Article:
You could say there were surprises within surprises. In a media age where secrets are difficult to guard, the details of Montgomery’s “unprofessional conduct” still remain vague. Frankly, we still don’t know a whole lot beyond Montgomery announcing that he checked into rehab for alcohol issues.

To some extent, it continues the trends of the Stars presenting quite a few surprises off the ice. After all, Montgomery criticized Stars stars Tyler Seguin and Jamie Benn early this season, carrying on the f’ing horsebleep tradition from CEO Jim Lites in 2018-19.

On the ice, the Stars play a defensive style that aims to suffocate any semblance of mistakes. Off the ice, the Stars feel more like a soap opera.

Bishop and Khudobin keep chugging along

Whether it was Montgomery or Rick Bowness behind the bench, the Stars have maintained a steadfast commitment to defense.

It’s plausible that the Stars could find a more even balance between risk and reward, yet if nothing else, Ben Bishop and Anton Khudobin continue to thrive. Yes, Dallas does what it can to set the table for success, but Bishop and Khudobin remain an elite combo. Personally, any sustained run of great goaltending is a surprise, as goalies can be very unpredictable in the modern NHL.

Khudobin (16-8-4, .930 save percentage) has actually been even better than Bishop (21-16-4, .920) this season, but the cumulative result is goaltending that allows the Stars to successfully walk a tightrope of low-scoring games. Bishop and Khudobin both rank among the top 10 in Evolving Hockey’s goals saved above expectation stat, as Charting Hockey captures:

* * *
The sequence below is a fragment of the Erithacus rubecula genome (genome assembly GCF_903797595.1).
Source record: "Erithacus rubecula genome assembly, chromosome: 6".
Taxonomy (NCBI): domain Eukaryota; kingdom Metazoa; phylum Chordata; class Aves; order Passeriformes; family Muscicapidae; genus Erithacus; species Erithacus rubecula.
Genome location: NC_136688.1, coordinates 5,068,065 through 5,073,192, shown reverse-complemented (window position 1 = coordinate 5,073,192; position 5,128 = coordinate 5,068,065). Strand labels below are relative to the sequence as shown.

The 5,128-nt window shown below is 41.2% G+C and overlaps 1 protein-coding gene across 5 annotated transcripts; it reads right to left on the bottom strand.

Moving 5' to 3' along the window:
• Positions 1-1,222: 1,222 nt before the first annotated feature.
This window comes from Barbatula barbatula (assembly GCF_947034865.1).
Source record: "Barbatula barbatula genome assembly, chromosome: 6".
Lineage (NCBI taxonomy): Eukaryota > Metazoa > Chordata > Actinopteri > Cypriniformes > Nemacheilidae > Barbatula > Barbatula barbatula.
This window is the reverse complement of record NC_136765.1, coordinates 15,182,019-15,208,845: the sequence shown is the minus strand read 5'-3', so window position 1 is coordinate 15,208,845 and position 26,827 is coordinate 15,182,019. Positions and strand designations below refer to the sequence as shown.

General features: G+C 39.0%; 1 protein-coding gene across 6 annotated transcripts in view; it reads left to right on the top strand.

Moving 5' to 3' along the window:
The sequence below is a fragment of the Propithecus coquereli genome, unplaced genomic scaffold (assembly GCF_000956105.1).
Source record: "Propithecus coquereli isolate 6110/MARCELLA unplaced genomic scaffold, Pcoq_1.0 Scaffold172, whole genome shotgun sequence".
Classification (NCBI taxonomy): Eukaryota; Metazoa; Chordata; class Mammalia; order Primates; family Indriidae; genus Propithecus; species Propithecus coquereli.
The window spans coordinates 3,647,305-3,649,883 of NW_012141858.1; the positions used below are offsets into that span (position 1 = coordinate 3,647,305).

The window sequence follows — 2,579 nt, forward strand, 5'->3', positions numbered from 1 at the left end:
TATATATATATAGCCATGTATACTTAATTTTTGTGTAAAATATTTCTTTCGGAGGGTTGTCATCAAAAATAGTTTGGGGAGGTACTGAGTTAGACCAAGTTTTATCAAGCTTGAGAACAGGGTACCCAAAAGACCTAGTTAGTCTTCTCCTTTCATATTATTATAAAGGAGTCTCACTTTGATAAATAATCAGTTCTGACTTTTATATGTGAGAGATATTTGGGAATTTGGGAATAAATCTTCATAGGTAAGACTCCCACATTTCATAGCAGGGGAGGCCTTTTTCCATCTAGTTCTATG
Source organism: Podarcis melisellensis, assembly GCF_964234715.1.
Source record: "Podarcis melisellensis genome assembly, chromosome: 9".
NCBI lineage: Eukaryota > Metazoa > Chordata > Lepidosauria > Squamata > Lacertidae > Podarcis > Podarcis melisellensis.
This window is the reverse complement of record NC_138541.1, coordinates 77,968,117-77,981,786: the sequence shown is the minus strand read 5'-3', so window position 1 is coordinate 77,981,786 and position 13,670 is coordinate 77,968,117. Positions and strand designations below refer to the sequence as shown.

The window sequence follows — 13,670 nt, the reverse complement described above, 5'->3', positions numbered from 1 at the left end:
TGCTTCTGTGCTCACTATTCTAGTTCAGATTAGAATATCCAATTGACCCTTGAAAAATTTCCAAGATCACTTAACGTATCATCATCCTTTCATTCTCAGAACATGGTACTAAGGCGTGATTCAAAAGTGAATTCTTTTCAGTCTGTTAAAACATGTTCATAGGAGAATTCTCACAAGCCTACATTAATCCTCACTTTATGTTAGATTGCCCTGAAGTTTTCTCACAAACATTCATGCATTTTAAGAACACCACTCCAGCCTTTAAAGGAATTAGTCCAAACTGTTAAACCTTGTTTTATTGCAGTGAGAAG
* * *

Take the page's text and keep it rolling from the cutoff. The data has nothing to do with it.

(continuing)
Stars surprises Khudobin Bishop dominant again

Being that both are 33, it’s fair to wonder if they can sustain this much longer. Either way, delivering such excellent goaltending again in 2019-20 served as one of the more pleasant surprises for the Stars.

(Granted, the Stars might expect that work at this point, whether that’s realistic or not.)

Klingberg and free agents rank as disappointments for Stars

Dallas aimed to take the next step by handing Joe Pavelski a three-year contract with a $7M AAV. They also hoped they were buying low on Corey Perry.

Rather than representing the next step, Pavelski’s been stumbling for the Stars, at least production-wise. Meanwhile, Perry started off on the wrong foot — a broken one — and basically face-planted from day one. His most memorable Stars moment will probably be his “walk of shame” after Perry was ejected from the 2020 Winter Classic.

While players like Roope Hintz made positive strides in 2019-20, John Klingberg seems to have taken a discouraging step back.

Klingberg is still useful, but it would be more appealing if he could maintain the Norris Trophy dark horse work from previous seasons as Miro Heiskanen comes into his own. Consider Klingberg’s strong multi-season RAPM chart (via Evolving Hockey) for 2016-17 through 2018-19: